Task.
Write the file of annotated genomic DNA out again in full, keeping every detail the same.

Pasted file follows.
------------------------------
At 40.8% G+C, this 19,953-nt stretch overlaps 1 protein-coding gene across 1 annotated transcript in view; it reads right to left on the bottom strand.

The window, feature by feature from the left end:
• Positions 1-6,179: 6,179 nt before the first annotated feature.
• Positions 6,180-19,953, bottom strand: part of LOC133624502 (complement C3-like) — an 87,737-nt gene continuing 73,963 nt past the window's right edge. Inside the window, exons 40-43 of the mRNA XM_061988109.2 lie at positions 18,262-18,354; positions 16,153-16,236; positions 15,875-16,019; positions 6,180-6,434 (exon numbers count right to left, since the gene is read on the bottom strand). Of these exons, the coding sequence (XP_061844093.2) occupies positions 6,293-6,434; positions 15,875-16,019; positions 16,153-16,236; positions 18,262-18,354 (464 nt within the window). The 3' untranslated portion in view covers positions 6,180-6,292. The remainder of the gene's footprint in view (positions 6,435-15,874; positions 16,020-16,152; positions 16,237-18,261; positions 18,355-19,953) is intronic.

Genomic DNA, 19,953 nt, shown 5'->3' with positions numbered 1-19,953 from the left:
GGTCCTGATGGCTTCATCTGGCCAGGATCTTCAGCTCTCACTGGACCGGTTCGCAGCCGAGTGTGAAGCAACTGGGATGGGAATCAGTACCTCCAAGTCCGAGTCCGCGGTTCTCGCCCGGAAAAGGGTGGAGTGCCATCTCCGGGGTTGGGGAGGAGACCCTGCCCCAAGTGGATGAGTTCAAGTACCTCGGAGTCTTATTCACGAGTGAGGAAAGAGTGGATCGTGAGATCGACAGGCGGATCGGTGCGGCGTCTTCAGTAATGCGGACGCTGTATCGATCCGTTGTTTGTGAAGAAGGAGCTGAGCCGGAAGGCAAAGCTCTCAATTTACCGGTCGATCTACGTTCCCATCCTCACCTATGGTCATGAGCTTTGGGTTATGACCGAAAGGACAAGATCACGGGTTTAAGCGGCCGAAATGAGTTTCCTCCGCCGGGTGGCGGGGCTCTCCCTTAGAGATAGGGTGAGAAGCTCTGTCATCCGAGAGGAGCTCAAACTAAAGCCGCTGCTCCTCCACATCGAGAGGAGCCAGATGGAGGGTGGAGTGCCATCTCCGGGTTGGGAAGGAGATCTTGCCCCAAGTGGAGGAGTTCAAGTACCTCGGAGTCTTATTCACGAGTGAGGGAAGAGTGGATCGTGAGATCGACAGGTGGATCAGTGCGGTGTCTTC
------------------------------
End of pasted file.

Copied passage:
At 40.8% G+C, this 19,953-nt stretch overlaps 1 protein-coding gene across 1 annotated transcript in view; it reads right to left on the bottom strand.

The window, feature by feature from the left end:
• Positions 1-6,179: 6,179 nt before the first annotated feature.
• Positions 6,180-19,953, bottom strand: part of LOC133624502 (complement C3-like) — an 87,737-nt gene continuing 73,963 nt past the window's right edge. Inside the window, exons 40-43 of the mRNA XM_061988109.2 lie at positions 18,262-18,354; positions 16,153-16,236; positions 15,875-16,019; positions 6,180-6,434 (exon numbers count right to left, since the gene is read on the bottom strand). Of these exons, the coding sequence (XP_061844093.2) occupies positions 6,293-6,434; positions 15,875-16,019; positions 16,153-16,236; positions 18,262-18,354 (464 nt within the window). The 3' untranslated portion in view covers positions 6,180-6,292. The remainder of the gene's footprint in view (positions 6,435-15,874; positions 16,020-16,152; positions 16,237-18,261; positions 18,355-19,953) is intronic.

Genomic DNA, 19,953 nt, shown 5'->3' with positions numbered 1-19,953 from the left:
GGTCCTGATGGCTTCATCTGGCCAGGATCTTCAGCTCTCACTGGACCGGTTCGCAGCCGAGTGTGAAGCAACTGGGATGGGAATCAGTACCTCCAAGTCCGAGTCCGCGGTTCTCGCCCGGAAAAGGGTGGAGTGCCATCTCCGGGGTTGGGGAGGAGACCCTGCCCCAAGTGGATGAGTTCAAGTACCTCGGAGTCTTATTCACGAGTGAGGAAAGAGTGGATCGTGAGATCGACAGGCGGATCGGTGCGGCGTCTTCAGTAATGCGGACGCTGTATCGATCCGTTGTTTGTGAAGAAGGAGCTGAGCCGGAAGGCAAAGCTCTCAATTTACCGGTCGATCTACGTTCCCATCCTCACCTATGGTCATGAGCTTTGGGTTATGACCGAAAGGACAAGATCACGGGTTTAAGCGGCCGAAATGAGTTTCCTCCGCCGGGTGGCGGGGCTCTCCCTTAGAGATAGGGTGAGAAGCTCTGTCATCCGAGAGGAGCTCAAACTAAAGCCGCTGCTCCTCCACATCGAGAGGAGCCAGATGGAGGGTGGAGTGCCATCTCCGGGTTGGGAAGGAGATCTTGCCCCAAGTGGAGGAGTTCAAGTACCTCGGAGTCTTATTCACGAGTGAGGGAAGAGTGGATCGTGAGATCGACAGGTGGATCAGTGCGGTGTCTTC